California has a long-standing reputation as a clean energy trendsetter. The state leads the nation in solar energy usage, energy efficiency overall, cleaner cars and energy storage. Currently on track to reach our goal of one third energy derived from renewable sources by 2020…Governor Jerry Brown kicked it up a notch in January by proposing California achieve an unprecedented 50 percent energy from renewable sources by 2030.
How will California accomplish such an ambitious target? This is the first in a series of blogs in which Run on Sun will addresss the challenges and possible solutions to reaching 50% by 2030 as opportunities unveil.
Ivanpah Solar Electric Generating Station
While rooftop solar is great for offsetting the usage of those fortunate enough to be able to invest in an array, most people tend to think utility-scale solar requires wide open spaces only available in remote parts of our state. The best example being Ivanpah, the world’s largest solar power plant - generating 345 megawatts on five square miles near the Cali/Nevada border. However, growing to 50% renewables using vast spreads of desert solar arrays has the potential to harm ecosystems. Far away solar farms also incur enormous infrastructure costs just to transport the power from the source to your toaster.
Fortunately a new study provides evidence that we needn’t look further than our urban back yards to find sufficient space for solar. Stanford researchers published their findings in the March edition of Nature Climate Change:
We tested the hypothesis that land, energy and environmental compatibility can be achieved with small- and utility-scale solar energy within existing developed areas in the state of California. We found that the quantity of accessible energy potentially produced from photovoltaic (PV) and concentrating solar power (CSP) within the built environment exceeds current statewide demand.
The urban landscapes we design are already great at capturing the sun’s rays, as evidenced by the heat island effect. It turns out we have the capacity to develop enough solar power to meet three to five times California’s demand just by utilizing urban flat spaces such as carports and rooftops. Obviously developing small and utility-scale solar in our built environment greatly improves efficiency and cuts infrastructure costs by generating power directly where it is used.
As the study’s authors note, it’s important to remember there will always be trade-offs. It’s not an all-or-nothing, urban-or-rural question but looking more closely at the opportunities for solar in our urban backyards should be a priority.
Run on Sun has been following the exciting developments of Solar Impulse since it’s prototype began its groundbreaking test flight across America in 2013.
After the lessons learned from the American flight, an upgraded Solar Impulse 2 was developed with a wingspan wider than a Boeing 747, more than 17,000 solar cells and 1,300 pounds of batteries. Amazingly, the aircraft still weighs no more than an average car!
Finally, this morning, on March 9th, 2015, Solar Impulse 2 and her team were ready to embark on their record-breaking aeronautical journey around the world. The first leg officially departed from Abu Dhabi at 7:12AM UTC+4. Landing in Muscat, Oman at 20:13PM UC+4 pilots Bertrand Piccard and Andre Borschberg rested for a few hours before continuing onward to Ahmedabad, India.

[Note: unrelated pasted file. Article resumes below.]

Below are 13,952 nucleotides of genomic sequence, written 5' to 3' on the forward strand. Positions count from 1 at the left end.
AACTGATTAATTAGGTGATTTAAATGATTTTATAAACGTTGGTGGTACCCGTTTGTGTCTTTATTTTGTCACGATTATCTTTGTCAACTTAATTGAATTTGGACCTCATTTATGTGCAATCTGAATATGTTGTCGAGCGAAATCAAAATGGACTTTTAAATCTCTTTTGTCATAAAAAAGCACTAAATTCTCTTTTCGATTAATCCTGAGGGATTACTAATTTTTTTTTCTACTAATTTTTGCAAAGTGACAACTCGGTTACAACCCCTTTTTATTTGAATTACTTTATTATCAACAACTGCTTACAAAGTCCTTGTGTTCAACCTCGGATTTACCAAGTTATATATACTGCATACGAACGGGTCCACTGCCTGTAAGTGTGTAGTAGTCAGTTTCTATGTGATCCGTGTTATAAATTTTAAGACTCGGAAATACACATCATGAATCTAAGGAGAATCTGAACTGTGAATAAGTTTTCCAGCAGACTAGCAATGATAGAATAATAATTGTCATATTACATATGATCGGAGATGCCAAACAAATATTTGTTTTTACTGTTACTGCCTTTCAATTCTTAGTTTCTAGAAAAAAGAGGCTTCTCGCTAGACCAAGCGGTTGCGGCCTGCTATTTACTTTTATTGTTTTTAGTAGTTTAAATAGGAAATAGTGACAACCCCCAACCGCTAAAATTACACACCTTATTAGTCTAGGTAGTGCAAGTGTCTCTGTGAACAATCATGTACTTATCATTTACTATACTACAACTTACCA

With a top speed of 50 mph, the entire circuit is planned to take four or five months before returning safely back to Abu Dhabi. You can follow their flight online as well as chat with the mission control center and view cockpit measurements like solar battery storage and pilot heart rate!
Solar Impulse is not only about accomplishing the first round-the-world solar flight. Behind the development of this technological feat lies a very powerful message. Piccard and Borschberg are using each landing as an opportunity to reach out to governments, NGOs, education centers, and the broader public to share what is possible with clean technologies.
“We shouldn’t be listing targets, but rather solutions – ways of meeting those targets. Because these solutions exist. Our society could already cut energy consumption in half by replacing old, outdated, polluting technology with clean technologies. Couldn’t we, all together, persuade governments to modify the legal framework so as to encourage the replacement of polluting technologies by cleantechs? That would at least make debates constructive and international climate conferences interesting.” - Bertrand Piccard
In conjunction with Solar Impulse’s round-the-world flight, the pilots started an online campaign called “Future is Clean”. In December 2015, they will share the largest collective voice in favor of clean technologies with global leaders at COP21, the United Nations Climate Change Conference in Paris. You can add your pledge and share with your networks at www.futureisclean.org.
This week the Run on Sun team participated in #NationWISE 2015, a national event engaging solar professionals and solar hopefuls to discuss ways to increase female representation in the industry. Nearly 350 women and men participated in similar roundtables in 15 different cities around the country! The event was put on by our friends at Women in Solar Energy (WISE), a great membership organization aiming to promote the involvement of women in all aspects of the solar industry.